President Trump

I had a lot of trouble writing those two words, just like I have a lot of trouble when I read those words in the paper or on-line–and even more trouble when I hear somebody actually say the words out loud. It still doesn’t seem real to me. But I guess I better sober up and get used to it. Continue reading

I had a lot of trouble writing those two words, just like I have a lot of trouble when I read those words in the paper or on-line–and even more trouble when I hear somebody actually say the words out loud. It still doesn’t seem real to me. But I guess I better sober up and get used to it.
In fact, the best way to work on getting rid of the man (and there are plenty of good, solid, constitutional reasons for doing so) is to take him and his evil little gang very, very seriously.

Now I’m not saying don’t make fun of him; ridicule is–and has been throughout history–a very powerful political tool. So bring on the satires, the lampoons and the cartoons.
Kidding aside, it’s clear from from his speech the other night that we are truly in danger. The man has no understanding of democracy. He obviously sees himself a sort of king–one who has complete, personal power over all the workings of the government. The concept of three, equal branches of government is meaningless to him.

There is, for better–but I think for worse, a history behind Trump’s conception of executive power (not that he has any knowledge of it). Ever since Roosevelt rescued the country from The Depression and led us through World War Two, the powers of the executive branch have been growing. From Truman, straight on up through Eisenhower, Kennedy, Johnson et. al., Presidents have assumed more and more power, or at least have exercised their constitutional prerogatives more often.
But Trump’s initial orders and memoranda–which he seems to think is the sole way the government functions–have, predictably, been very alarming; Dirty water, coal companies free to pollute, initial steps to roll back Dodd-Frank, building a wall between the US and Mexico, his war on immigrants, etc. etc.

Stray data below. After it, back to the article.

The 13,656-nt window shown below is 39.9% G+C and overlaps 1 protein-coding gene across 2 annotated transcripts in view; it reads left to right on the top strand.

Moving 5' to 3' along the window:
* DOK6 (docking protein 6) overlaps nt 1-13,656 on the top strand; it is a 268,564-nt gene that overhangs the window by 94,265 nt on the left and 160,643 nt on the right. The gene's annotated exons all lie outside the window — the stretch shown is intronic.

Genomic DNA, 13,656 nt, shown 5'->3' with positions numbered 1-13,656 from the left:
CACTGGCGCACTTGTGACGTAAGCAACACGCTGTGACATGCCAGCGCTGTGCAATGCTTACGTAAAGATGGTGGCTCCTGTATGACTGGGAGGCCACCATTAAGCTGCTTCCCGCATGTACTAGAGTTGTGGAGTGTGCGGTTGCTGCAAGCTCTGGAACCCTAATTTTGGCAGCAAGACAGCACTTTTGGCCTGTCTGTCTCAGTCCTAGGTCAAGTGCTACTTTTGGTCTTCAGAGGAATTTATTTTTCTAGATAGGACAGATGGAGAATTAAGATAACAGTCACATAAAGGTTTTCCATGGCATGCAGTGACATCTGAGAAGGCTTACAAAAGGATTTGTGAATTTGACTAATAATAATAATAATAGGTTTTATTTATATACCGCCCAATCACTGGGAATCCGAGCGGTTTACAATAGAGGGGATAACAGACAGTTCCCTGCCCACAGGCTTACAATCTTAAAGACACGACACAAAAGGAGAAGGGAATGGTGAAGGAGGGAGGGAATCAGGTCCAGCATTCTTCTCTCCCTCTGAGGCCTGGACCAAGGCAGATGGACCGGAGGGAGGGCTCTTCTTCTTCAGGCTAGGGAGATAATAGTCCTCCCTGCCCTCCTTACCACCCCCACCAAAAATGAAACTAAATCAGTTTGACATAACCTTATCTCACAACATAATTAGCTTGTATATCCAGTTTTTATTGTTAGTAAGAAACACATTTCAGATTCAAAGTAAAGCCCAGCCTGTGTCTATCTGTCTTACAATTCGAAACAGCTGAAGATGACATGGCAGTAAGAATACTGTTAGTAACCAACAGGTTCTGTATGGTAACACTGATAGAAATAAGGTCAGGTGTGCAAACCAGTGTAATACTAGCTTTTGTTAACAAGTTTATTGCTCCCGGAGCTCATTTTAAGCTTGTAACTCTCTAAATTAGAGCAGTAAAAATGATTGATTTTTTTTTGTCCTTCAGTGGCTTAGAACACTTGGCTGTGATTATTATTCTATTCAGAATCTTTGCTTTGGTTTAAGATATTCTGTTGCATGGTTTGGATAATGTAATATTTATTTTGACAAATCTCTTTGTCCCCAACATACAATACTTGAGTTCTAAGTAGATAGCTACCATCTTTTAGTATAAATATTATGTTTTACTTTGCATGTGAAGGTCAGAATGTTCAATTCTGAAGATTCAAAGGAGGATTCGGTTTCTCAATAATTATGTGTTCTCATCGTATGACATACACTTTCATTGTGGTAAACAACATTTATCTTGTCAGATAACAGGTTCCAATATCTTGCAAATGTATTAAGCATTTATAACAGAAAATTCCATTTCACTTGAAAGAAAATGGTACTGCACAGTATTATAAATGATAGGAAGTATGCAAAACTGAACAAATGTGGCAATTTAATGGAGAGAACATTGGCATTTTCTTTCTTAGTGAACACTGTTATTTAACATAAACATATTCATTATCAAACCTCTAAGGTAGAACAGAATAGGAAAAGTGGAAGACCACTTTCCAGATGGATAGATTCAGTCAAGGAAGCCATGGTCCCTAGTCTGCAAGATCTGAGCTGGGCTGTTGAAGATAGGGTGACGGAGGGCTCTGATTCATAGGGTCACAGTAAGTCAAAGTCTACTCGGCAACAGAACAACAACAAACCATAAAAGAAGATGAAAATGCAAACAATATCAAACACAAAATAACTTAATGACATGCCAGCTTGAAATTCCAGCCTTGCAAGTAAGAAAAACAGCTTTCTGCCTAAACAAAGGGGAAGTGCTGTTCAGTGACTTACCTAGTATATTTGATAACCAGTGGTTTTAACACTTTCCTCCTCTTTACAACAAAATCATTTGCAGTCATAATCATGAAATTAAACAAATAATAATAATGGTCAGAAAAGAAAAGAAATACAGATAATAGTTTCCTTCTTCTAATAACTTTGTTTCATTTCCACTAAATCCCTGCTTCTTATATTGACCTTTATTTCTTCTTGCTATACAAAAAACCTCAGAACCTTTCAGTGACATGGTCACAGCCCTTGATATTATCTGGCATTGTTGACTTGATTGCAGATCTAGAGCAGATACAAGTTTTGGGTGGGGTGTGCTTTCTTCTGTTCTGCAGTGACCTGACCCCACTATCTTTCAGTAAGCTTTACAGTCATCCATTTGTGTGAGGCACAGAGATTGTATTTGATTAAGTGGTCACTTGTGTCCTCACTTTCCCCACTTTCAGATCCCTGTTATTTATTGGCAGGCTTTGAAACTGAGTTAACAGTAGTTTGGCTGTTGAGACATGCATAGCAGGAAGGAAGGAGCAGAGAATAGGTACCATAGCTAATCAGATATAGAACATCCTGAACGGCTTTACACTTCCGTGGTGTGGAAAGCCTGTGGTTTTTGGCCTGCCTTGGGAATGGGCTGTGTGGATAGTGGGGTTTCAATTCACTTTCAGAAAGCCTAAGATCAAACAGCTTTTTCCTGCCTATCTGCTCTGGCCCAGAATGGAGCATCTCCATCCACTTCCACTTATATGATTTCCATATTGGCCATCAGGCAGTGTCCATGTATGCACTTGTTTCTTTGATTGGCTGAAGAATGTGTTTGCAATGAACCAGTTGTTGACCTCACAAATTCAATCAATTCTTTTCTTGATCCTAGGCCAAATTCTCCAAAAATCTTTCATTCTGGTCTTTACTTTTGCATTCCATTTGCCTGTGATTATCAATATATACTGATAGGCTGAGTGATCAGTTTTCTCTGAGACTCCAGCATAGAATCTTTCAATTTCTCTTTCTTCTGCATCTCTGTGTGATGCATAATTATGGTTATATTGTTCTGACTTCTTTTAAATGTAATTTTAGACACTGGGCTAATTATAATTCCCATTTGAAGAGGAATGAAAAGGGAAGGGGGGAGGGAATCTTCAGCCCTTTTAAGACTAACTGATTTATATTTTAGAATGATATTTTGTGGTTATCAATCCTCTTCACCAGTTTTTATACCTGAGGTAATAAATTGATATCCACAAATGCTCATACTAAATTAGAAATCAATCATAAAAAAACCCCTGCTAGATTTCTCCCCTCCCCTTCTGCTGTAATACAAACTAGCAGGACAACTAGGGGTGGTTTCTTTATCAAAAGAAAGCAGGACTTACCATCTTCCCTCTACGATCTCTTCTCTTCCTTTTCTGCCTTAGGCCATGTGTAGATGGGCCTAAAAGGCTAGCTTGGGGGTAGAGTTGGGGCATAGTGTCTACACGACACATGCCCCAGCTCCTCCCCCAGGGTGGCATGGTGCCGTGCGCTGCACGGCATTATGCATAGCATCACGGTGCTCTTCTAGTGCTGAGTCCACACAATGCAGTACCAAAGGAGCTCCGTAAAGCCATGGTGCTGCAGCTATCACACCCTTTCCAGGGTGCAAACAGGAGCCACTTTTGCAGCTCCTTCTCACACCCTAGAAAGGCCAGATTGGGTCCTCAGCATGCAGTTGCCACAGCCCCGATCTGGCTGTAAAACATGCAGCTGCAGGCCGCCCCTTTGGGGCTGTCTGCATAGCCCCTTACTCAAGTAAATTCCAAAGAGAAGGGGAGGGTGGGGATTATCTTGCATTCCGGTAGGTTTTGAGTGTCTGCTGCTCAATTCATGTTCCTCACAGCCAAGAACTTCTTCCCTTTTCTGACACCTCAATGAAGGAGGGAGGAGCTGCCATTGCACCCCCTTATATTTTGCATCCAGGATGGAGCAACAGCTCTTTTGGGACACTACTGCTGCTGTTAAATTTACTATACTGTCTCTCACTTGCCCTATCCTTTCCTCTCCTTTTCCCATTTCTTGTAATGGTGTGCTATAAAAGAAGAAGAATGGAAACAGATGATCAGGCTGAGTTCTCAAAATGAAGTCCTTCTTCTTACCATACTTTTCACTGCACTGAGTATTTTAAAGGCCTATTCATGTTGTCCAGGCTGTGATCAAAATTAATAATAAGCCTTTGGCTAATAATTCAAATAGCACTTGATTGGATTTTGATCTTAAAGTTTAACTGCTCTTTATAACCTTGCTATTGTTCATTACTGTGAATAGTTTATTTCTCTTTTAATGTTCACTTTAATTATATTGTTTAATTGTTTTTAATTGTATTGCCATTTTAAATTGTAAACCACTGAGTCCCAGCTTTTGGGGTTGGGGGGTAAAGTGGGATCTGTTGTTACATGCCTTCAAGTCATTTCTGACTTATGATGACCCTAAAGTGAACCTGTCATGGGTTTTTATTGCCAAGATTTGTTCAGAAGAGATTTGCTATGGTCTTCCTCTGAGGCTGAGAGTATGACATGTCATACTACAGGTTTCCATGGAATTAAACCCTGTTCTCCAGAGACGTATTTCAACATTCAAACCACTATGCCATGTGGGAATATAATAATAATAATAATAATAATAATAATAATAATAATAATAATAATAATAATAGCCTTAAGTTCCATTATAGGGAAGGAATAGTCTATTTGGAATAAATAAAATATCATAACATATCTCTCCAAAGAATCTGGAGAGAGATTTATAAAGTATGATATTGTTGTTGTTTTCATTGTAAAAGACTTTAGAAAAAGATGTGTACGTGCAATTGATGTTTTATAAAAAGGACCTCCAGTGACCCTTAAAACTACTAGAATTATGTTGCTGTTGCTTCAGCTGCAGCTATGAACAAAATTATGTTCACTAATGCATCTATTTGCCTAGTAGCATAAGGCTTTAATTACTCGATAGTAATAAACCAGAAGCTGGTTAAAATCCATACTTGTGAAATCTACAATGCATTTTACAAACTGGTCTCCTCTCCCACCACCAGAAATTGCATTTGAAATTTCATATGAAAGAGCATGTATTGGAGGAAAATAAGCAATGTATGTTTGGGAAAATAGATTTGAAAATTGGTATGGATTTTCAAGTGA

We have to resist and oppose this man and his crew every way we can. And I think one way we can do it is to encourage Congress to shape up and retake the powers that have been stripped from them over the decades. It’s clear there are many Republicans who are anything from uncomfortable to downright angry about the way Trump is acting. That’s a hopeful sign–providing they follow through on how they feel.
It will be interesting to see what happens in the mid-term elections. Could be by then a lot of Americans (particularly a lot of Trump’s supporters) will have awakened from their superficial celebrity trance and notice that they are living in a dirtier, more corrupt, more unhealthy country.
At least I hope so.

Long live the glorious first amendment–now we need free speech and a strong, free press more than ever…

 

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One Response to President Trump

  1. Amy Shapiro says:

    Another very “hopeful sign” is ReVote2017.org — please spread the word at this crucial time, while the Supreme Court, in conference, decides if the merits of this case merits. See also #ReVote2017 and @ReVote2017
    Thank you!

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